photo via public domain
In the world of dynamic diabetes management, blood sugar patterns are everywhere. Once you learn how to identify them; shelves, delta waves, inflections, lags and drops, are quickly seen after a quick glance at the blood sugar trend line. These shapes constitute a geometric language describing a person’s glycemic fingerprint in the moment. By the time my workshop ends, attendees understand this.
Any language system requires context to be meaningful. Sugar Surfing™ is no different. Significance is the context upon which Surfers understand the meaning of their glycemic trendline "in the moment". They will also work to create these shapes through their actions and non-actions (thoughtful omissions). This is also discussed online, in the book and at workshops.
To conceptualize how Surfers can evaluate the significance of a blood sugar trendline, consider the acronym C.A.R.E.:
Current actions (what are you doing now)
Anticipated (actions/omissions in the immediate future)
Recent (actions/omissions in the recent past)
Experience (your own under similar situations)
Taking C.A.R.E. is how a trained and practicing Surfer quickly assesses the significance of a trendline. Let me give a few examples.
1. the drop is starting at 200 mg/dl (11.1 mmol/L)
2. compared to a starting point of 100 mg/dl (5.6 mmol/L).
In the second case a low blood sugar may be impending whereas in the former a high blood sugar is being effectively reduced.
1. if it starts at 70 mg/dl (3.9 mmol/L)
2. compared to 180 mg/dl (10 mmol/L).
In the first case, this might represent treatment of a low blood sugar level and in the latter, it might mean too little insulin was taken for a meal.
A steady trendline (aka - 'shelf') traveling across a range between 70-100 mg/dl (3.9-5.6 mmol/L) might be less desirable to the mother of a newly diagnosed 3-year-old type 1 child compared to a 30-year-old type 1 expectant mother.
Glycemic “significance” is highly dependent on the situation and belongs exclusively to the individual. One hundred coins tossed into the air will never land in the same scatter ever again.
A “thinking” machine (like an 'artificial pancreas' or 'automated insulin delivery system') will struggle with interpreting the concept of significance for an individual. What is significant to one person may be irrelevant to another as highlighted by the examples above. As somewhat comical examples of current machine limitations, ask anyone familiar with Amazon's Alexa® intelligent assistant about spoken messages going to an unintended person's email or learning that Alexa is all too happy to unlock the front door no matter who is shouting the command, even from outside.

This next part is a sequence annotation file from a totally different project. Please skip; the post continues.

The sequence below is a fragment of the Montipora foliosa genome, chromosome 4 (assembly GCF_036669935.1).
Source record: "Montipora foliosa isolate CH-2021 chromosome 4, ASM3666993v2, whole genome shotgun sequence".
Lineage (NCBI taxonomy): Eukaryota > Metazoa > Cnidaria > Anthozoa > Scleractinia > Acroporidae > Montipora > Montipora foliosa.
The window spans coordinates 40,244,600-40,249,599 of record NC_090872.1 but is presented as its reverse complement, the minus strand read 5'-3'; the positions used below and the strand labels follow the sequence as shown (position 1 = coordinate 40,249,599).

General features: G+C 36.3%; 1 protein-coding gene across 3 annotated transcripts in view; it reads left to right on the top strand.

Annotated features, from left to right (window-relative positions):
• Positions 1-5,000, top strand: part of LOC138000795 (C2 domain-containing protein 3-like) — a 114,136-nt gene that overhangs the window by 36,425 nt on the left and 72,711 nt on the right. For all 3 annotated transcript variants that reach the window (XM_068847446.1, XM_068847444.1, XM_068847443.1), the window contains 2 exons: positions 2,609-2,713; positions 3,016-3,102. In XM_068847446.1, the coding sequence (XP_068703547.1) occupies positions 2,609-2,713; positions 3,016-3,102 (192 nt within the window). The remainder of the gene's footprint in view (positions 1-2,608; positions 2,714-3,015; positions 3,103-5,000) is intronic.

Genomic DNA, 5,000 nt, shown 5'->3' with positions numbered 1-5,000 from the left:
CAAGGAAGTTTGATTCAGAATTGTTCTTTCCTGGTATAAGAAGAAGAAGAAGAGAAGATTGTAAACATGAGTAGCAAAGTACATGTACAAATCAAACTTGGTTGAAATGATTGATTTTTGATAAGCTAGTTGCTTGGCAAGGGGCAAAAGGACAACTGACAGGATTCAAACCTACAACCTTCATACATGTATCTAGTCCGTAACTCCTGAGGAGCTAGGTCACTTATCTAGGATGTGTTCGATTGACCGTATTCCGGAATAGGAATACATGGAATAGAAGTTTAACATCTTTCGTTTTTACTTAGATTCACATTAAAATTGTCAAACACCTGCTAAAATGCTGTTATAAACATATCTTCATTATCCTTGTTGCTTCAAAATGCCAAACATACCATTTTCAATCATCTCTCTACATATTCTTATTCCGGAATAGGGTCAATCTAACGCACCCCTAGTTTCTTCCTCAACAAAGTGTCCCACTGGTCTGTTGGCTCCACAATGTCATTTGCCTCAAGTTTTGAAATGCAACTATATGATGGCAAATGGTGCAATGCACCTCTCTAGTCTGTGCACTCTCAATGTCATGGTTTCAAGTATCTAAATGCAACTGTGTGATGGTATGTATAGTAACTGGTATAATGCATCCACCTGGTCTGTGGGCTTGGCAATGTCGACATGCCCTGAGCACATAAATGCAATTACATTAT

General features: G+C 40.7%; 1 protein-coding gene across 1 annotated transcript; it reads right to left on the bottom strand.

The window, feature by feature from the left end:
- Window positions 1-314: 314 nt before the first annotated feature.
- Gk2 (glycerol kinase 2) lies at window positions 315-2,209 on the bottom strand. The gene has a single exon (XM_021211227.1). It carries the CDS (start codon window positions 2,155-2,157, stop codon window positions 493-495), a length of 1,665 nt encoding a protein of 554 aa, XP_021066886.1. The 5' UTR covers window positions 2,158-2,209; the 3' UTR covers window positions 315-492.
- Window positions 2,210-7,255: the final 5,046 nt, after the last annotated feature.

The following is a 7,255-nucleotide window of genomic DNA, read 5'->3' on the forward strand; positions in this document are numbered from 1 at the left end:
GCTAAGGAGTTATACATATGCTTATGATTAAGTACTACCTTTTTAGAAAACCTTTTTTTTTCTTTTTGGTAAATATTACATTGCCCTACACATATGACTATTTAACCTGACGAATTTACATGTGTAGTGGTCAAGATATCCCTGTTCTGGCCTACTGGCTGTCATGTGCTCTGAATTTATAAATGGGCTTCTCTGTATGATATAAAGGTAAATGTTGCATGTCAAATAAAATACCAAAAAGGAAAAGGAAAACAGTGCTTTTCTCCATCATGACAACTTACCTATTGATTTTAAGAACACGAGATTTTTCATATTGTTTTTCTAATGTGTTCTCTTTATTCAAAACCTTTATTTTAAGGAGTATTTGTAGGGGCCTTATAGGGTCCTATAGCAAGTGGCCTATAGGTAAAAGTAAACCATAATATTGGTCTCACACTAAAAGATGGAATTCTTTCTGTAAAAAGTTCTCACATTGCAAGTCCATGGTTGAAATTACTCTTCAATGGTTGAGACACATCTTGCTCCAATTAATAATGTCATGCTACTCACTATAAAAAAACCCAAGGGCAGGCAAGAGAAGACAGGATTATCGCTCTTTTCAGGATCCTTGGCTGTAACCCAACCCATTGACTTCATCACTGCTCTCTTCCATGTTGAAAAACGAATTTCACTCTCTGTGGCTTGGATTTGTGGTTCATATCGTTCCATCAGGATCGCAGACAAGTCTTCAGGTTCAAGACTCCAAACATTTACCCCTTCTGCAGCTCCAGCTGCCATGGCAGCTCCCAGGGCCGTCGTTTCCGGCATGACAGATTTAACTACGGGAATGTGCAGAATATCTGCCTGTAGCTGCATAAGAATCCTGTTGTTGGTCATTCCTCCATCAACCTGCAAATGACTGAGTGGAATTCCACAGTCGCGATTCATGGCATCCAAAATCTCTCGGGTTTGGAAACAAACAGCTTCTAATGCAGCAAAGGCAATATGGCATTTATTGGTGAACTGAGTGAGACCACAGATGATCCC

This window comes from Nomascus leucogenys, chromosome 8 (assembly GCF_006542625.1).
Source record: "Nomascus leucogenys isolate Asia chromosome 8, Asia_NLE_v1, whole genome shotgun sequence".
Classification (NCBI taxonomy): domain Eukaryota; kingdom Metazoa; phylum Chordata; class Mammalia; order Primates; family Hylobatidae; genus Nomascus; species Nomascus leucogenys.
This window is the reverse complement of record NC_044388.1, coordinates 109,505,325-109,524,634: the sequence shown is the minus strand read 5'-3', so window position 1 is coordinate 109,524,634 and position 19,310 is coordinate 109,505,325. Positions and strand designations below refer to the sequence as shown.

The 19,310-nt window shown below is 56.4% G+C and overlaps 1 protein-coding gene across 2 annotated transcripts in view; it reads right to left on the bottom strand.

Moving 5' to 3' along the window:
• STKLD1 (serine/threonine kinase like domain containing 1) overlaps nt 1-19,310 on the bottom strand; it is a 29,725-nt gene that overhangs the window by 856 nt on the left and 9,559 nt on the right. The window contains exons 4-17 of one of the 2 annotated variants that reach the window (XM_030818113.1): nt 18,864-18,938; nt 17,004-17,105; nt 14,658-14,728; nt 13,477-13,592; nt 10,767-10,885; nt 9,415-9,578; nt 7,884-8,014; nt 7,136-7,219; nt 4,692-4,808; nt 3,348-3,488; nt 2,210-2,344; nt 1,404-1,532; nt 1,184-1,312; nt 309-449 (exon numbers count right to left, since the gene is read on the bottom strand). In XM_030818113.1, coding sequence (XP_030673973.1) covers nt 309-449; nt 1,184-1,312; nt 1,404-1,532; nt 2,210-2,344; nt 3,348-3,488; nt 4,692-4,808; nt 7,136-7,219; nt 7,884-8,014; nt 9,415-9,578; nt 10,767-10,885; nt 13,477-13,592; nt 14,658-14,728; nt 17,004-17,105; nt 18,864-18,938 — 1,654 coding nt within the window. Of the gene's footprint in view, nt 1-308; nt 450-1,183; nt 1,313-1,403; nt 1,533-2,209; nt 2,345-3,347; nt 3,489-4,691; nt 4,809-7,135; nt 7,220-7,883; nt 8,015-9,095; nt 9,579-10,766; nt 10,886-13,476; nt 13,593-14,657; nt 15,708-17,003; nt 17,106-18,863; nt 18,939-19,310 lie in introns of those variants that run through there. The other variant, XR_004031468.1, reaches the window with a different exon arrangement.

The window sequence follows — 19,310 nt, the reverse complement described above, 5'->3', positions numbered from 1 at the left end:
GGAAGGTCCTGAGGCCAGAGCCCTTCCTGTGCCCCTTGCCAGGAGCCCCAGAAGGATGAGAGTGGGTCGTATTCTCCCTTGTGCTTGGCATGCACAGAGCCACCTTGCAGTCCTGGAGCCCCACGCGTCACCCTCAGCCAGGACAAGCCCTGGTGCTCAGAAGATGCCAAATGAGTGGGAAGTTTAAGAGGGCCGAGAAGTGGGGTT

Sugar Surfing cannot be condensed into graphs, mathematical formulas, sliding scales, or algorithms. Wouldn't it be convenient if we could! Sugar Surfers must be trained. They cannot be manufactured on an assembly line.
My surf buddy Kevin McMahon and I began developing the concepts now known as Sugar Surfing starting way back in 2003 shortly after our first tech-enabled collaboration. We learned first hand about the possibilities and limitations of diabetes technology. With that background and the advent of continuous glucose monitoring, I coined the term Sugar Surfing and began publishing educational and encouraging posts here and there. The book was actually not our idea. It was requested by several hundred from the original surf colony. While the posts and books have been helpful, the most effective method of imparting these concepts to others has been to conduct live workshops. To date I've held several dozen around the US and overseas and continue on my mission to train as many willing learners as possible.
The fact that Sugar Surfing can't be "canned" or "packaged" is both its greatest strength and its greatest challenge.
A challenge only in that third parties can't easily mass produce Sugar Surfing manuals for the masses. As time moves forward I continue to refine what it means to Sugar Surf. Adopting new methods to educate and motivate potential Surfers is a passion and mission that Kevin and I share.
It's all about the training and practice which drive and define quality Sugar Surfers. Recognizing shapes and patterns is straightforward.
Understanding and acting on significance is the secret weapon that drives the Surfing process forward.